Latvian SSR

On 25–29 March 1949, a second mass deportation to Siberia occurred from Liepāja. In 1950 the monument to Stalin was erected on Station square (Latvian: Stacijas laukums) but was dismantled in 1958. During 1953–1957 the city center was reconstructed under the direction of architects A. Kruglov and M. Žagare.[2] In 1952–1955 the Liepāja Academy of Pedagogy building was constructed under the direction of A. Aivars. In 1960 the Kurzeme shopping centre was opened. During the Soviet occupation, Liepāja was a closed city and even nearby farmers and villagers needed a special permit to enter it. The Soviet military set up its Baltic naval base and nuclear weapon warehouses there; The Beberliņš sandpit was dug out to extract sand used for constructing underground warehouses. The port was completely closed to commercial traffic in 1967. One third of the city was taken up with a Soviet naval base with 26 thousand military staff. In Liepāja the 14th Submarine Squadron of the USSR’s Baltic Fleet (Russian: 14 эскадрилья ЛиВМБ ДКБФ, call sign «Комплекс») was stationed with 16 submarines (Types: 613, 629a, 651); as was the 6th group of Rear Supply of the Baltic Fleet, and the 81st Design Bureau and Reserve Command Center of the same force. In 1977 Liepāja was awarded the Order of the October Revolution for heroic defense against Nazi Germany in 1941. In Liepāja 5 people were awarded the honorary title Hero of Socialist Labor – Anatolijs Filatkins, Artūrs Fridrihsons, Voldemārs Lazdups, Valentins Šuvajevs and Otīlija Žagata. Because of the rapid growth of the city’s population, a shortage of apartment houses became an issue. To resolve this, most of the modern Liepāja districts – Dienvidrietumi, Ezerkrasts, Ziemeļu priekšpilsēta, Zaļā birze and Tosmare – were built. The majority of these blocks were constructed of ferro-concrete panels in standard projects designed by the state Latgyprogorstroy Institute (Russian: Латгипрогорстрой). In 1986 the new central city hospital in Zaļa birze was opened.[10] In 1979 a part of the film Moonzund was filmed in the town.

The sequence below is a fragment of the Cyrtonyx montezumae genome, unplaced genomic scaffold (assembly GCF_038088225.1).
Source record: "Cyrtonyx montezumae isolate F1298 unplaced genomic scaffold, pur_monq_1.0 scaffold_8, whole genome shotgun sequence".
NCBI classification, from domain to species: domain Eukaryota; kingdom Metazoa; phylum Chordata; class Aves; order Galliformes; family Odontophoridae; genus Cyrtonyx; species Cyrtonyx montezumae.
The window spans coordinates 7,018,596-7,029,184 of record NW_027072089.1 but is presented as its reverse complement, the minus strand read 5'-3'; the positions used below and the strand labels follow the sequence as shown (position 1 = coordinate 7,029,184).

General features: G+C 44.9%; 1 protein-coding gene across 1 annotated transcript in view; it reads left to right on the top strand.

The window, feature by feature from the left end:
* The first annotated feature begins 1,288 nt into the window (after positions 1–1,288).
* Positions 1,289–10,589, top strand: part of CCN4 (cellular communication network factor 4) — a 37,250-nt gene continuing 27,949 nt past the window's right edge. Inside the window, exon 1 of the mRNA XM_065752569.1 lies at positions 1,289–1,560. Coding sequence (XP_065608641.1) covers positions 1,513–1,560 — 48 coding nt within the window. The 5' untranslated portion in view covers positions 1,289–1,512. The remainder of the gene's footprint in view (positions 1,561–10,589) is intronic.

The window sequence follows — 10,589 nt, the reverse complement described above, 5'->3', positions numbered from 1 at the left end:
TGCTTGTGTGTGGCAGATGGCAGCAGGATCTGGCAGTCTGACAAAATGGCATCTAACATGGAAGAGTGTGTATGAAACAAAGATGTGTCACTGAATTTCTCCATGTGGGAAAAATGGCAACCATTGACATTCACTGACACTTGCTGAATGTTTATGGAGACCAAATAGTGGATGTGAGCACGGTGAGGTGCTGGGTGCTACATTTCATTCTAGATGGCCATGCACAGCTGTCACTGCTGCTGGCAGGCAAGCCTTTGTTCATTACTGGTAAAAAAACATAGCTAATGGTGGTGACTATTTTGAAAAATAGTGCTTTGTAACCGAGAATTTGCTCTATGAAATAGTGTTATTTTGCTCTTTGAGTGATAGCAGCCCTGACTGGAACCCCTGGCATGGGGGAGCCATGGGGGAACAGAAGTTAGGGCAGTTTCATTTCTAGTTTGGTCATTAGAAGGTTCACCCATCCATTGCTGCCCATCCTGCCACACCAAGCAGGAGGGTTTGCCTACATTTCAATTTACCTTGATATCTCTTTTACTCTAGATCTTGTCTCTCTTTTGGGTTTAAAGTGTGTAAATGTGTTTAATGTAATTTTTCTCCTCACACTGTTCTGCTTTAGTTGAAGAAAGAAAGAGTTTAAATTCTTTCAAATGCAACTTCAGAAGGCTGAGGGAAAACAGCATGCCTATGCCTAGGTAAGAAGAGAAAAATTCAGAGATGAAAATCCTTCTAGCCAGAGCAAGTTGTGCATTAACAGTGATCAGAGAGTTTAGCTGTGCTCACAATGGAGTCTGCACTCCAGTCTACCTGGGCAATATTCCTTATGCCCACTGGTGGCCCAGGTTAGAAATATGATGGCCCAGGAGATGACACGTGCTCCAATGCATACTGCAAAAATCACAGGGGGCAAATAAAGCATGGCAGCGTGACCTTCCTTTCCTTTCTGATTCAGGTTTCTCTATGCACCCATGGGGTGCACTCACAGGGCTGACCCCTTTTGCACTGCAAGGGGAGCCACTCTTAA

After Latvia regained independence, Liepāja has worked hard to change from a military city into a modern port city (now marked on European maps after the secrecy of the Soviet period). The commercial port was re-opened in 1991, and in 1994 the last Russian troops left Liepāja. Since then, Liepāja has engaged in international co-operation, has been associated with 10 twin and partner cities and is an active partner in several co-operation networks. Facilities are being improved as the city hosts Latvia’s largest naval flotilla, the largest warehouses of ammunition and weapons in the Baltic states, and the main supply centre of the Latvian army. At the beginning of the 21st century many ambitious construction projects were planned for the city, including building the NATO military base, the biggest amusement park in the Baltic states – Baltic Sea Park; but most of these projects have not been realised due to economic and political factors. On the other hand, some of the earlier planned projects were completed. Liepāja’s heating network was renovated in cooperation with French company Dalkia and Russian company Gazprom. In 2008 the Cabinet of Ministers of Latvia decided to build the coal cogeneration 400 MW power plant in Liepāja. In 2006, Queen Beatrix of the Netherlands, a direct descendant of Jacob Kettler visited Liepāja.